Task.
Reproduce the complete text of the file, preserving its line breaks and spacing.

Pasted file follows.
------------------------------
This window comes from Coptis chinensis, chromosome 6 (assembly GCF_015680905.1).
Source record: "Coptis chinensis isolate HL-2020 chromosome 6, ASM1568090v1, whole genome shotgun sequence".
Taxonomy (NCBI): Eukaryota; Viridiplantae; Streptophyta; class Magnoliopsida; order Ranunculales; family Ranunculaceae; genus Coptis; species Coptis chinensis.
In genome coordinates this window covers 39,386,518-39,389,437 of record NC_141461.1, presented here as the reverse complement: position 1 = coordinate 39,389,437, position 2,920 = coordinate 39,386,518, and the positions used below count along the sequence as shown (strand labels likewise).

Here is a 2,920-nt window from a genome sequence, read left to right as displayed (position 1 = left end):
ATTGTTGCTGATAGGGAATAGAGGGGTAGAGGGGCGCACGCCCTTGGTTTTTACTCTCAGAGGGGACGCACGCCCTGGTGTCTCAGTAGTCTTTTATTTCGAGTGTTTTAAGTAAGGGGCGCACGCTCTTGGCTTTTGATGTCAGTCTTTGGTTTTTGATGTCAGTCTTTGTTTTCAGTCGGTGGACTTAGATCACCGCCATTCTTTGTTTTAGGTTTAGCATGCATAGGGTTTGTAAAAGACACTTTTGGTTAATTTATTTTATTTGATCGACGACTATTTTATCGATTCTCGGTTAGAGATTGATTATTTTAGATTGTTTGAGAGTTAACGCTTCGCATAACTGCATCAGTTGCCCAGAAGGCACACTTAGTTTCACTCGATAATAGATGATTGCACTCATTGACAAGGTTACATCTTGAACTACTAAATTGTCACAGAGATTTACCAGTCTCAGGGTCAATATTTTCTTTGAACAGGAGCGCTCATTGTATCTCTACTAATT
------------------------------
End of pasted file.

This window comes from Coptis chinensis, chromosome 6 (assembly GCF_015680905.1).
Source record: "Coptis chinensis isolate HL-2020 chromosome 6, ASM1568090v1, whole genome shotgun sequence".
Taxonomy (NCBI): Eukaryota; Viridiplantae; Streptophyta; class Magnoliopsida; order Ranunculales; family Ranunculaceae; genus Coptis; species Coptis chinensis.
In genome coordinates this window covers 39,386,518-39,389,437 of record NC_141461.1, presented here as the reverse complement: position 1 = coordinate 39,389,437, position 2,920 = coordinate 39,386,518, and the positions used below count along the sequence as shown (strand labels likewise).

Here is a 2,920-nt window from a genome sequence, read left to right as displayed (position 1 = left end):
ATTGTTGCTGATAGGGAATAGAGGGGTAGAGGGGCGCACGCCCTTGGTTTTTACTCTCAGAGGGGACGCACGCCCTGGTGTCTCAGTAGTCTTTTATTTCGAGTGTTTTAAGTAAGGGGCGCACGCTCTTGGCTTTTGATGTCAGTCTTTGGTTTTTGATGTCAGTCTTTGTTTTCAGTCGGTGGACTTAGATCACCGCCATTCTTTGTTTTAGGTTTAGCATGCATAGGGTTTGTAAAAGACACTTTTGGTTAATTTATTTTATTTGATCGACGACTATTTTATCGATTCTCGGTTAGAGATTGATTATTTTAGATTGTTTGAGAGTTAACGCTTCGCATAACTGCATCAGTTGCCCAGAAGGCACACTTAGTTTCACTCGATAATAGATGATTGCACTCATTGACAAGGTTACATCTTGAACTACTAAATTGTCACAGAGATTTACCAGTCTCAGGGTCAATATTTTCTTTGAACAGGAGCGCTCATTGTATCTCTACTAATT